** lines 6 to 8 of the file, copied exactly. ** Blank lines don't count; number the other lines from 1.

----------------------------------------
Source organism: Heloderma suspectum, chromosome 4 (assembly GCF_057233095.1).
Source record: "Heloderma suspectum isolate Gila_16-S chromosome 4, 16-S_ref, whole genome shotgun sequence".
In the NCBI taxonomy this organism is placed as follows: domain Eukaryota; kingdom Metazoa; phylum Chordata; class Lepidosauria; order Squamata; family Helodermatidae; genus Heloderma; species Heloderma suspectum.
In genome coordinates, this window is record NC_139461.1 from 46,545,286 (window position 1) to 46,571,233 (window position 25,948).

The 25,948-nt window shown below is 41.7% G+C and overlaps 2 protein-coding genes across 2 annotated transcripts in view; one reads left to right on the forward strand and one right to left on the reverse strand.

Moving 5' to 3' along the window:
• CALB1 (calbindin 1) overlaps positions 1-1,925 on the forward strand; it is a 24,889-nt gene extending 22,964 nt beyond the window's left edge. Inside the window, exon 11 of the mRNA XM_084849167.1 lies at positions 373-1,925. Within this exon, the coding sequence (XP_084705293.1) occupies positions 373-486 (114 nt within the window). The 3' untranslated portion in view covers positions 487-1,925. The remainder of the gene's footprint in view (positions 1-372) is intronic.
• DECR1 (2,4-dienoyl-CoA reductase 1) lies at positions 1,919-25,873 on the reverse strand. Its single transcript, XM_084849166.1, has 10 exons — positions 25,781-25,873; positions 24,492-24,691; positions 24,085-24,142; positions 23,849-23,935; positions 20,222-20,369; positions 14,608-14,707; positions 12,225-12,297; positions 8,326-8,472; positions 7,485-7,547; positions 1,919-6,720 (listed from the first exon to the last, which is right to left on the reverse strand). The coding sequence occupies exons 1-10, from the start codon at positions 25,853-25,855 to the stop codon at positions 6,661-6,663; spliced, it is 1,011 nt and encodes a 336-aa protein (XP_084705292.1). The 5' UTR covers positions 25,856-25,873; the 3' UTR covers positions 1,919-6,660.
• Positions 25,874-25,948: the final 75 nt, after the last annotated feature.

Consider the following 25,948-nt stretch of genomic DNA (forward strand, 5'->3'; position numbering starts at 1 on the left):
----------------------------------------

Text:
Moving 5' to 3' along the window:
• CALB1 (calbindin 1) overlaps positions 1-1,925 on the forward strand; it is a 24,889-nt gene extending 22,964 nt beyond the window's left edge. Inside the window, exon 11 of the mRNA XM_084849167.1 lies at positions 373-1,925. Within this exon, the coding sequence (XP_084705293.1) occupies positions 373-486 (114 nt within the window). The 3' untranslated portion in view covers positions 487-1,925. The remainder of the gene's footprint in view (positions 1-372) is intronic.
• DECR1 (2,4-dienoyl-CoA reductase 1) lies at positions 1,919-25,873 on the reverse strand. Its single transcript, XM_084849166.1, has 10 exons — positions 25,781-25,873; positions 24,492-24,691; positions 24,085-24,142; positions 23,849-23,935; positions 20,222-20,369; positions 14,608-14,707; positions 12,225-12,297; positions 8,326-8,472; positions 7,485-7,547; positions 1,919-6,720 (listed from the first exon to the last, which is right to left on the reverse strand). The coding sequence occupies exons 1-10, from the start codon at positions 25,853-25,855 to the stop codon at positions 6,661-6,663; spliced, it is 1,011 nt and encodes a 336-aa protein (XP_084705292.1). The 5' UTR covers positions 25,856-25,873; the 3' UTR covers positions 1,919-6,660.